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Contreras v. U.S. Dep't of Justice


August 3, 2010


The opinion of the court was delivered by: Rosemary M. Collyer United States District Judge


In this action brought by Frediando Contreras, pro se, Mr. Contreras initially sued the Federal Bureau of Information ("FBI"), the Executive Office of the United States Attorney ("EOUSA"), and the Drug Enforcement Administration ("DEA") under the Freedom of Information Act, 5 U.S.C. § 552.*fn1 See First Am. Compl. [Dkt. # 11]. Mr. Contreras subsequently withdrew his complaint against the FBI. See Pl.'s Mot. to Withdraw [Dkt. # 19]. Defendants then filed a motion to dismiss or for summary judgment, and Mr. Contreras filed a cross motion for summary judgment, seeking filing fees and costs.

Mr. Contreras now "concedes that summary judgment is appropriate" as to EOUSA "in all respects of their argument." Pl.'s Resp. [Dkt. # 35]*fn2 at 1. He also concedes that his suit against the DEA is moot because "summary judgment is warranted in regards to DEA's eventual search and withholding of records pursuant to FOIA exemptions[.]" Id.; see also Pl.'s Mem. in Supp. [Dkt. # 35] at 9.*fn3 The sole issue remaining is whether Mr. Contreras is entitled to recover $431.14 in filing fees and costs as an alleged "prevailing party" against the DEA.*fn4 As explained below, Defendants' motion for summary judgment will be granted, and Plaintiff's motion for summary judgment and request for fees will be denied.


The DEA is a constituent agency of the United States Department of Justice.*fn5 By letter dated July 11, 2008, Mr. Contreras requested "a complete and thorough search of [DEA] filing system under [DEA's] control, of any records [DEA] may have that pertain in any form or sort to [Plaintiff]." See Defs.' Mot. to Dismiss or for Summ. J. [Dkt. # 30] ("Defs.' Mot.") , Ex. D. ("Supp. Little Decl.") ¶ 13. The FOIA request also asked for "any computerized data," "any See Reference Cards' search slips, abstracts, and any raw data cards," and "any photographic, videographic, or audio tapes generated of [the Plaintiff]." Id. DEA acknowledged receipt of the letter by response dated August 1, 2008. See id. ¶ 14, Ex. B. By letter dated October 24, 2008, DEA informed Mr. Contreras that his FOIA request was being denied because it did not reasonably describe the records being sought, it was not filed in accord with agency rules, and it did not include a promise to pay or request for a waiver of fees. See id. ¶ 15, Ex. C.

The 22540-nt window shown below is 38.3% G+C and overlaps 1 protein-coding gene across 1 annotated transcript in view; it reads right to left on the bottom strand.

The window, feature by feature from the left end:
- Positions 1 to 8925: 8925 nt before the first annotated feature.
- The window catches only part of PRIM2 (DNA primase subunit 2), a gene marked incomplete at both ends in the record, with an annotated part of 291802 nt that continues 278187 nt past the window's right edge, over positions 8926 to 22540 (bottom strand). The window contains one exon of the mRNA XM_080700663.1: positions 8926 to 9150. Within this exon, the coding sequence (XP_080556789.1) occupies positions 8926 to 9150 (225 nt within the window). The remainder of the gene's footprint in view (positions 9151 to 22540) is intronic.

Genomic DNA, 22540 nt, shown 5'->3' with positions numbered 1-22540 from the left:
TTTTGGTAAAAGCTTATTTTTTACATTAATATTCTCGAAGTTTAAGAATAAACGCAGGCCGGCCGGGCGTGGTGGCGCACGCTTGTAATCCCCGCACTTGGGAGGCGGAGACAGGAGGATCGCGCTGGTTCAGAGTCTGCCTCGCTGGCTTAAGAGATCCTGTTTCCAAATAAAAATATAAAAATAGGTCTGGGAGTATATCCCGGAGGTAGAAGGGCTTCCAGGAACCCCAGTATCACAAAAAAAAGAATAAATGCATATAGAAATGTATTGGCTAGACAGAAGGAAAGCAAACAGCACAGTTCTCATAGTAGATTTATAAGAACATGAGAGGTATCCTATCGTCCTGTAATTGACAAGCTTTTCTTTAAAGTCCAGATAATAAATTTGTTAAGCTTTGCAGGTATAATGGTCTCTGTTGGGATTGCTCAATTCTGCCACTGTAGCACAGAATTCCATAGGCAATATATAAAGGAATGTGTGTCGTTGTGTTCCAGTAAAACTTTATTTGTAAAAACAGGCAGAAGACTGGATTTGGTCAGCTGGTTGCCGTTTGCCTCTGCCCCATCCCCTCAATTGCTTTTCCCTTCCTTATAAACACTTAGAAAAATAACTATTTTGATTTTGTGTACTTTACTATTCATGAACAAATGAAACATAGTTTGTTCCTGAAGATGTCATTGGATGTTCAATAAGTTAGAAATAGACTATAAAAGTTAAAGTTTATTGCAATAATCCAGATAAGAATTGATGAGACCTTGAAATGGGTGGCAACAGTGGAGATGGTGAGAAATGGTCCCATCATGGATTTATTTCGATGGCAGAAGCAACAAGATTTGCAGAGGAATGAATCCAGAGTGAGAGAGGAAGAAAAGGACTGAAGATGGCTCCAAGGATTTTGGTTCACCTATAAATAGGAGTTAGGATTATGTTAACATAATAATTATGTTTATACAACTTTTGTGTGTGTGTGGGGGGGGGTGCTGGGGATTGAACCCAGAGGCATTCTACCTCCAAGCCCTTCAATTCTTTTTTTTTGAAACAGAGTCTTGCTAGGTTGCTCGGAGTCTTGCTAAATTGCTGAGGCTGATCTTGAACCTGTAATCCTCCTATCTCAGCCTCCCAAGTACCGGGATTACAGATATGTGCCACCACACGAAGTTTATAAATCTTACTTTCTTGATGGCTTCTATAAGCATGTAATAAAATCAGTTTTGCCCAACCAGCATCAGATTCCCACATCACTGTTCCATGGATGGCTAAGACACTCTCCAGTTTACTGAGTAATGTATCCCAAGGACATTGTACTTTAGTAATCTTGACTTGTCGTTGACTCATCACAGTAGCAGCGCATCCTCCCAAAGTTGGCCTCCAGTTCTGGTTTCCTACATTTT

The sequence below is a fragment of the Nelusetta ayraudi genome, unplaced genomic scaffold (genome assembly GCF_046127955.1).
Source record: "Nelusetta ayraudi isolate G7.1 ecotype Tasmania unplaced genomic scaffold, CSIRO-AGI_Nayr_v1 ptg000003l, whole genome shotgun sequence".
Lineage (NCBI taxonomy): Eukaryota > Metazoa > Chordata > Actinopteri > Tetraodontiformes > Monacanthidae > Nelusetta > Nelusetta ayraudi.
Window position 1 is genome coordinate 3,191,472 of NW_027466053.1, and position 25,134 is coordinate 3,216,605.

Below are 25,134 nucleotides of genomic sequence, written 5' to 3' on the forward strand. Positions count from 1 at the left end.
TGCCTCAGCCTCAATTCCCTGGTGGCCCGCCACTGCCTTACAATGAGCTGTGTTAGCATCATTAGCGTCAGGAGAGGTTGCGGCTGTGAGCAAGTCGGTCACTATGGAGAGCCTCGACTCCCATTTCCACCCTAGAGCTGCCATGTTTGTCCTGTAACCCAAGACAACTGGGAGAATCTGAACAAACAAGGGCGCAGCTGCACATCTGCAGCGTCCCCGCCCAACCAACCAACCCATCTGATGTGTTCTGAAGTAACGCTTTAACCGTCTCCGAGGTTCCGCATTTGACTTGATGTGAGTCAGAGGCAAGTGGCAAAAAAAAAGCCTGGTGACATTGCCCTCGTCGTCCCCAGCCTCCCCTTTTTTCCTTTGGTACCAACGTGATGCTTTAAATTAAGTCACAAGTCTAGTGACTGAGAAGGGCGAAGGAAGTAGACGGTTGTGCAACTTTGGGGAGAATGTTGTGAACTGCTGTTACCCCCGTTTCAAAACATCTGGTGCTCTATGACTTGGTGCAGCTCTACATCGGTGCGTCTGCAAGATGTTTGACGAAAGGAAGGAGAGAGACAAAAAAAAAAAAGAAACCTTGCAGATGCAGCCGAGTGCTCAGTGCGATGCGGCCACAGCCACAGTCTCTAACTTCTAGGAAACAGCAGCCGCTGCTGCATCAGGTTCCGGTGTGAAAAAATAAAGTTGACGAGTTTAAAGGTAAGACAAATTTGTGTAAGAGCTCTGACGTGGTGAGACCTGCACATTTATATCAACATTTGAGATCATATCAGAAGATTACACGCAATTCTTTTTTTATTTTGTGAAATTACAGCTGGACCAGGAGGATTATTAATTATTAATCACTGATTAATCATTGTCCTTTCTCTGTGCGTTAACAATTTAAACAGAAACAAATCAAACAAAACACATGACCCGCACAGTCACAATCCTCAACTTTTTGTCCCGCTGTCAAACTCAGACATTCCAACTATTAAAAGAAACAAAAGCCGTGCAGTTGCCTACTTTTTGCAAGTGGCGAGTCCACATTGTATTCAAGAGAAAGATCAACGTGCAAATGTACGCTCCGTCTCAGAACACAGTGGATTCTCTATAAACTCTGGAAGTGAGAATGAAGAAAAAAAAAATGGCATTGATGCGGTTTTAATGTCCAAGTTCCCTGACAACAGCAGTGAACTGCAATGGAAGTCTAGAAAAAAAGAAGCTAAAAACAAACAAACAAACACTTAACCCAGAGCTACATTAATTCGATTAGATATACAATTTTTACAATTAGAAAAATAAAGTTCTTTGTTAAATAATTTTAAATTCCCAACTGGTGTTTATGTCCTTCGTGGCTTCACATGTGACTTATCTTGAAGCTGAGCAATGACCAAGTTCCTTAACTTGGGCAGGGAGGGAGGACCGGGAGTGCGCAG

By letter dated November 22, 2008, Mr. Contreras appealed the DEA's determination. See id. ¶ 17, Ex. D. By letter dated June 2, 2009, the DOJ Office of Information and Privacy informed Mr. Contreras that its file was closed because Mr. Contreras had, in the meantime, filed this suit. See id. ¶ 19, Ex. F.

As noted above, Mr. Contreras had also sent a FOIA request to EOUSA. In preparing its response, EOUSA referred certain documents contained in its files to DEA for evaluation because they were DEA-originated documents. See id. ¶ 20, Ex. G. Thus provided with detailed information about Mr. Contreras, DEA conducted a search of its Investigative Case File Nos. C3-06-0142 and IZ-06-0012 for all records that contained Mr. Contreras's name and those that related to him. See id. ¶ 140. One-hundred and ninety-one (191) total pages of responsive material were located during the searches conducted by DEA. Defs.' Statement of Material Facts [Dkt. # 30] ¶ 31. Those that had not already been processed as a result of the EOUSA referral, numbering fifty-nine pages, were processed by the DEA, with the result that thirty-nine were withheld in their entirety and twenty were withheld in part.*fn6 Id. ¶ 28.